In recent years, Bloom has extended to become a year-round platform for science communication, which includes, e.g., the digital magazine Bloom Explore with videos, podcasts and essays, Summer Bloom at Geopark Odsherred, Bloom School targeted at 7th – 9th grade students, and a coming book series from Gyldendal.

By uniting the best from the worlds of festivals and science, Bloom aims to take on Life’s greatest questions through debates, talks, laboratories, conversations, and nature walks.

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Big Bang 2022 – Denmark’s largest natural science conference

Grantee: Mikkel Bohm, Astra

Amount: DKK 1,000,000

Grant category: Education and awareness grants

Year: 2021

Geography: Denmark

Big Bang is Denmark’s largest conference for teachers, teacher students, didactics, and researchers involved in natural science education. The purpose of Big Bang is to strengthen participants’ network, cooperation, and knowledge sharing.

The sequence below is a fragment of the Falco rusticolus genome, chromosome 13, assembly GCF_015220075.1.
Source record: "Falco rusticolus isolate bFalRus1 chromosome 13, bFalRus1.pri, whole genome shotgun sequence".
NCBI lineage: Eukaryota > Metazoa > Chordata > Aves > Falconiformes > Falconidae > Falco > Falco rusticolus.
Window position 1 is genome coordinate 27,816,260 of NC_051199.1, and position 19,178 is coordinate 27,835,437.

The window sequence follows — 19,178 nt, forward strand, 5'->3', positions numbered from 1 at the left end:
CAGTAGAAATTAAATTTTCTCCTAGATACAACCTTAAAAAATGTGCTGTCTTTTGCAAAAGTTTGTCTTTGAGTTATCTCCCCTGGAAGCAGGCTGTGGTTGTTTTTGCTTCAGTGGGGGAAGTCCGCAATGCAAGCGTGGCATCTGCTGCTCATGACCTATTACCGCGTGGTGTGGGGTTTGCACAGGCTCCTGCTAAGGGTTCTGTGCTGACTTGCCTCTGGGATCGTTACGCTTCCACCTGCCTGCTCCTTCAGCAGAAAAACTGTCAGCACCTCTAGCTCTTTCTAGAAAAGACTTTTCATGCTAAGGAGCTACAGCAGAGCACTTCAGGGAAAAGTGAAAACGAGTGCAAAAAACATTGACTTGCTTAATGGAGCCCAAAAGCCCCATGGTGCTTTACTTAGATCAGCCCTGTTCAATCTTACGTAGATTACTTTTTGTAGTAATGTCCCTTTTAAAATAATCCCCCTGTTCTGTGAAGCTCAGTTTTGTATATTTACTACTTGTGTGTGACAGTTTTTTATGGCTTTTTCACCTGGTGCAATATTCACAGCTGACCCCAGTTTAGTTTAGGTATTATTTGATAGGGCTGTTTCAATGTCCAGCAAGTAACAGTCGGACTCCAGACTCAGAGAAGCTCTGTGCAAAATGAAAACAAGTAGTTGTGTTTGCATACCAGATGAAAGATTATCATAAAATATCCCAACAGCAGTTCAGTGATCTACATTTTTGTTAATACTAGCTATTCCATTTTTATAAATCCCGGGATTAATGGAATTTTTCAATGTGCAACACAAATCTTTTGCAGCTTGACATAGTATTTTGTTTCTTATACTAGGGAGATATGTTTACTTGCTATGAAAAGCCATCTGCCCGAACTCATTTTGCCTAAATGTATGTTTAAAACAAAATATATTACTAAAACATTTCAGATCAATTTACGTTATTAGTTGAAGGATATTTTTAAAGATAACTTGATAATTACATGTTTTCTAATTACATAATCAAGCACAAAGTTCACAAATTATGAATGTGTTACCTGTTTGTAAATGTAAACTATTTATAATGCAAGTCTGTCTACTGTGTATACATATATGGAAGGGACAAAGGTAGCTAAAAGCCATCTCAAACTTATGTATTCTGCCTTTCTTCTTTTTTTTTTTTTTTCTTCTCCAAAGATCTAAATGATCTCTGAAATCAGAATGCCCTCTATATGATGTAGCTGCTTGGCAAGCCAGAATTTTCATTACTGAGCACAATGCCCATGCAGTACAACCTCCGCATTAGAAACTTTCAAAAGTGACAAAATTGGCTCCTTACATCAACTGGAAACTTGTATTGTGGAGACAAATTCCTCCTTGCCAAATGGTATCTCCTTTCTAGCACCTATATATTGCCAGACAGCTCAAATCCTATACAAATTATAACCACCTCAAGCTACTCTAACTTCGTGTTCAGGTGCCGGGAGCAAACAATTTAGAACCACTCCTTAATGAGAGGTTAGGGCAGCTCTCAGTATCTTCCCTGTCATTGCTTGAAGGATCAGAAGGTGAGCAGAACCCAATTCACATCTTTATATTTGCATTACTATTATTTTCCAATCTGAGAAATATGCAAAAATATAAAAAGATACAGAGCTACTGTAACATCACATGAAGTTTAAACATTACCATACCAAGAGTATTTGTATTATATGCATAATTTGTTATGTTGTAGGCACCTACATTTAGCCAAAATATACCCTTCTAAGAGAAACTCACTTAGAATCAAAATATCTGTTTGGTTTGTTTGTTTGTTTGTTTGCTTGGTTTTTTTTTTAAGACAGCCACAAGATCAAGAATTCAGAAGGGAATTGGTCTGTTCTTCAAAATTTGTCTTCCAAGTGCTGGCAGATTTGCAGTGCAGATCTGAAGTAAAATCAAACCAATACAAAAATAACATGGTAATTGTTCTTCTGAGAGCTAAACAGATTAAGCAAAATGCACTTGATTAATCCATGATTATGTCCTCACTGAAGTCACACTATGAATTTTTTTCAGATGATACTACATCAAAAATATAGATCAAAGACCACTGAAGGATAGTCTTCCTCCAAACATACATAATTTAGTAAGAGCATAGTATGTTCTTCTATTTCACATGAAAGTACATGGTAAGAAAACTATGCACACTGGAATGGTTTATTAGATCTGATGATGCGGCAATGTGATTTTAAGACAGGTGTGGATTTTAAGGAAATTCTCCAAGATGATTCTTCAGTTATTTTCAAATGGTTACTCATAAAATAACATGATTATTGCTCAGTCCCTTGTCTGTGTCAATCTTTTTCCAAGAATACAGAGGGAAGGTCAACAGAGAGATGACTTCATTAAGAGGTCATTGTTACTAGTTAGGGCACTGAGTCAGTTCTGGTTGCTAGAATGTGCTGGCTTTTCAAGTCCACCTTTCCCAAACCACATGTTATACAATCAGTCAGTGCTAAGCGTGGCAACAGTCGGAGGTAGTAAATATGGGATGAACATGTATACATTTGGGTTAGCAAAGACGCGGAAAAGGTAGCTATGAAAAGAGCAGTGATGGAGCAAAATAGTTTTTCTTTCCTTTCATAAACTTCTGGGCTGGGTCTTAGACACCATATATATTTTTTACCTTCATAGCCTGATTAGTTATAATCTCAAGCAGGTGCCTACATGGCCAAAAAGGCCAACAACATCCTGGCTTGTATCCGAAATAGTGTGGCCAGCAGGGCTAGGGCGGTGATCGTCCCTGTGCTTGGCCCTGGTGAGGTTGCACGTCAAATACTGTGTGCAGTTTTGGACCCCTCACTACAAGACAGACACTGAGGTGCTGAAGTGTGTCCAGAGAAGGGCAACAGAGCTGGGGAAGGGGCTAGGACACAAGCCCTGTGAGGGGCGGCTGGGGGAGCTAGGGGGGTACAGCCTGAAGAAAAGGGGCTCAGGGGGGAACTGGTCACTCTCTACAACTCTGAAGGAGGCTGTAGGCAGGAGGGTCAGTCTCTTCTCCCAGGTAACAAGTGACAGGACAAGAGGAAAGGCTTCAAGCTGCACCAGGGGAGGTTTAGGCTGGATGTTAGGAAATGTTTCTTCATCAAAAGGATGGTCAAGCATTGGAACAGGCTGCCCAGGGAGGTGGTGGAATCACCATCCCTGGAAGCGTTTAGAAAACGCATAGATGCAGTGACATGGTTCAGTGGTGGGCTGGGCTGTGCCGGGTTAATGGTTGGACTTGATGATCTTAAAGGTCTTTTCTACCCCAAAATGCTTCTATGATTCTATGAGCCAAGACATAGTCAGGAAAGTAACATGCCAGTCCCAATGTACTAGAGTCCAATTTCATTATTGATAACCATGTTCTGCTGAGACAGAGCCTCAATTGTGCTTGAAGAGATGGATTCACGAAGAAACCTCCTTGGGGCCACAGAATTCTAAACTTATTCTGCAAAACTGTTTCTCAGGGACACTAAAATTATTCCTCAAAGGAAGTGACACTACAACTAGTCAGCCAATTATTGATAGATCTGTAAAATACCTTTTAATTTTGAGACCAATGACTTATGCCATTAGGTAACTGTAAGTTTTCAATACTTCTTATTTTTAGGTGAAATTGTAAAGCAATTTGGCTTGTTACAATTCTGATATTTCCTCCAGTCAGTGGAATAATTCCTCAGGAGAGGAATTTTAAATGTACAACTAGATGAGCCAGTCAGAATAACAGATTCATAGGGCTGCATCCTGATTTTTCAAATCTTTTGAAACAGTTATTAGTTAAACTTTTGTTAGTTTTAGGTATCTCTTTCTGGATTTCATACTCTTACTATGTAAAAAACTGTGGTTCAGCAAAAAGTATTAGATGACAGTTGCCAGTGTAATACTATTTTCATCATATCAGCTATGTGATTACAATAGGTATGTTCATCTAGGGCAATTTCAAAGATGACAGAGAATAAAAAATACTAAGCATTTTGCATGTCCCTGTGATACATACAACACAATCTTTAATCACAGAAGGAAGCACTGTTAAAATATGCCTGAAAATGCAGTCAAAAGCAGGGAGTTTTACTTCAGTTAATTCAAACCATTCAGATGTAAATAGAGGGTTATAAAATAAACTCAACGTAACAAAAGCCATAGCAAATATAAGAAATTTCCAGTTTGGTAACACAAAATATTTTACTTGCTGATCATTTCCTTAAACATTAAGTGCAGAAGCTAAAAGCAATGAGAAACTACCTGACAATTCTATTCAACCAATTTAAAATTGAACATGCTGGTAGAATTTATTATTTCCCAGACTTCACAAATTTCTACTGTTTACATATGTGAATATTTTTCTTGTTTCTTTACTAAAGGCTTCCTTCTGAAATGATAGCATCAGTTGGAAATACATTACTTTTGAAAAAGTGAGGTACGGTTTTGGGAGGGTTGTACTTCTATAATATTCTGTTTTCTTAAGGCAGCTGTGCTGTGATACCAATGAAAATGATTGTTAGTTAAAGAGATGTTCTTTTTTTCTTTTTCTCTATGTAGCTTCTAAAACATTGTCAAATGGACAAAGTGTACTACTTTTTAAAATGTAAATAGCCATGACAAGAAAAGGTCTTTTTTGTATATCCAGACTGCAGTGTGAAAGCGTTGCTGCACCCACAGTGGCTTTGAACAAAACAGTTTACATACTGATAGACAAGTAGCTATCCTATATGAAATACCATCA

The conference is held annually and gathers more than 1,000 people for two inspiring days with relevant keynote speakers, a humming exhibition atmosphere, interactive workshops, and novel ideas for the continued renewal and improvement of the Danish natural science education.

As good teachers are essential in developing children’s interest, knowledge, and skills within the natural sciences, Big Bang may in the long run incite more youngsters to choose an education and career within this important field.

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The LEO Foundation Award 2021 – Region Asia-Pacific

Grantee: Dr. Satoshi Nakamizo, Assistant Professor, Kyoto University

Amount: USD 100,000

Grant category: LEO Foundation Awards

Year: 2021

Geography: Japan

Dr. Satoshi Nakamizo is Assistant Professor at Kyoto University Graduate School of Medicine, Japan.

He receives the award for his excellent dermatological research, focused on the roles of antigen-presenting cells in chronic inflammatory skin diseases such as eczema and psoriasis.